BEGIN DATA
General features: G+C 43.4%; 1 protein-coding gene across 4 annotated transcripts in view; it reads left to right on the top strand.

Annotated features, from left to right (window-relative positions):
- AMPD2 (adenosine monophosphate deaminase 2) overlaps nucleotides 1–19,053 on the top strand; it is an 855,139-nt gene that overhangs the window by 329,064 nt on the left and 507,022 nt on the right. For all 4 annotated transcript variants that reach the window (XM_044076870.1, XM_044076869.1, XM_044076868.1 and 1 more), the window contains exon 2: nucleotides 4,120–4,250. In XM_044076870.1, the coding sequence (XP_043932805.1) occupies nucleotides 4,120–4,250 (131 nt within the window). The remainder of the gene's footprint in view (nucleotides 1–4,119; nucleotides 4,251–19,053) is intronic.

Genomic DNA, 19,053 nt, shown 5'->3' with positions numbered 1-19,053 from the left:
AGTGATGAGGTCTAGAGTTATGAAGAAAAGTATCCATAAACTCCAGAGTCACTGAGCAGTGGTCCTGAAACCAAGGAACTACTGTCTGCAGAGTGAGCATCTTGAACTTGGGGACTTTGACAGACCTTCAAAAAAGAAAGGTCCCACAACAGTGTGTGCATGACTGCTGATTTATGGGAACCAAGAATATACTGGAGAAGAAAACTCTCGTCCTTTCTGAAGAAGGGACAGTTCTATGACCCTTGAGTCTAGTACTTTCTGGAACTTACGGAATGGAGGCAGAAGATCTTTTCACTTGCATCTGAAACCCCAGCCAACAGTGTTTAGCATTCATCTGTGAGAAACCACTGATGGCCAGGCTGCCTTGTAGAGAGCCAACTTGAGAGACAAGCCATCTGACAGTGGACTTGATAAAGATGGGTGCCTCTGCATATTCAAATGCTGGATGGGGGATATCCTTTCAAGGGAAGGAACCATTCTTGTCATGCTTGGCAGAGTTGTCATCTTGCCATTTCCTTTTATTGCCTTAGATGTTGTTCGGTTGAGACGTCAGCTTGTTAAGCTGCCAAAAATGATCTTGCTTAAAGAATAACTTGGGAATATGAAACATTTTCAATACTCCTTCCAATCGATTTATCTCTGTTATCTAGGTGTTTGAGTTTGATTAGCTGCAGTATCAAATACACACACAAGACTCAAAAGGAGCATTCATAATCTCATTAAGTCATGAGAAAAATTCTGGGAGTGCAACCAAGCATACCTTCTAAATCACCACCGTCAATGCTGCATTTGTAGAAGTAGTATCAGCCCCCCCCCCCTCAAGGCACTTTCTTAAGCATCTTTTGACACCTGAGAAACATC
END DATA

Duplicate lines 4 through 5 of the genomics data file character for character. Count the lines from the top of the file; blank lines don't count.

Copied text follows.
Genomic DNA, 19,053 nt, shown 5'->3' with positions numbered 1-19,053 from the left:
AGTGATGAGGTCTAGAGTTATGAAGAAAAGTATCCATAAACTCCAGAGTCACTGAGCAGTGGTCCTGAAACCAAGGAACTACTGTCTGCAGAGTGAGCATCTTGAACTTGGGGACTTTGACAGACCTTCAAAAAAGAAAGGTCCCACAACAGTGTGTGCATGACTGCTGATTTATGGGAACCAAGAATATACTGGAGAAGAAAACTCTCGTCCTTTCTGAAGAAGGGACAGTTCTATGACCCTTGAGTCTAGTACTTTCTGGAACTTACGGAATGGAGGCAGAAGATCTTTTCACTTGCATCTGAAACCCCAGCCAACAGTGTTTAGCATTCATCTGTGAGAAACCACTGATGGCCAGGCTGCCTTGTAGAGAGCCAACTTGAGAGACAAGCCATCTGACAGTGGACTTGATAAAGATGGGTGCCTCTGCATATTCAAATGCTGGATGGGGGATATCCTTTCAAGGGAAGGAACCATTCTTGTCATGCTTGGCAGAGTTGTCATCTTGCCATTTCCTTTTATTGCCTTAGATGTTGTTCGGTTGAGACGTCAGCTTGTTAAGCTGCCAAAAATGATCTTGCTTAAAGAATAACTTGGGAATATGAAACATTTTCAATACTCCTTCCAATCGATTTATCTCTGTTATCTAGGTGTTTGAGTTTGATTAGCTGCAGTATCAAATACACACACAAGACTCAAAAGGAGCATTCATAATCTCATTAAGTCATGAGAAAAATTCTGGGAGTGCAACCAAGCATACCTTCTAAATCACCACCGTCAATGCTGCATTTGTAGAAGTAGTATCAGCCCCCCCCCCCTCAAGGCACTTTCTTAAGCATCTTTTGACACCTGAGAAACATC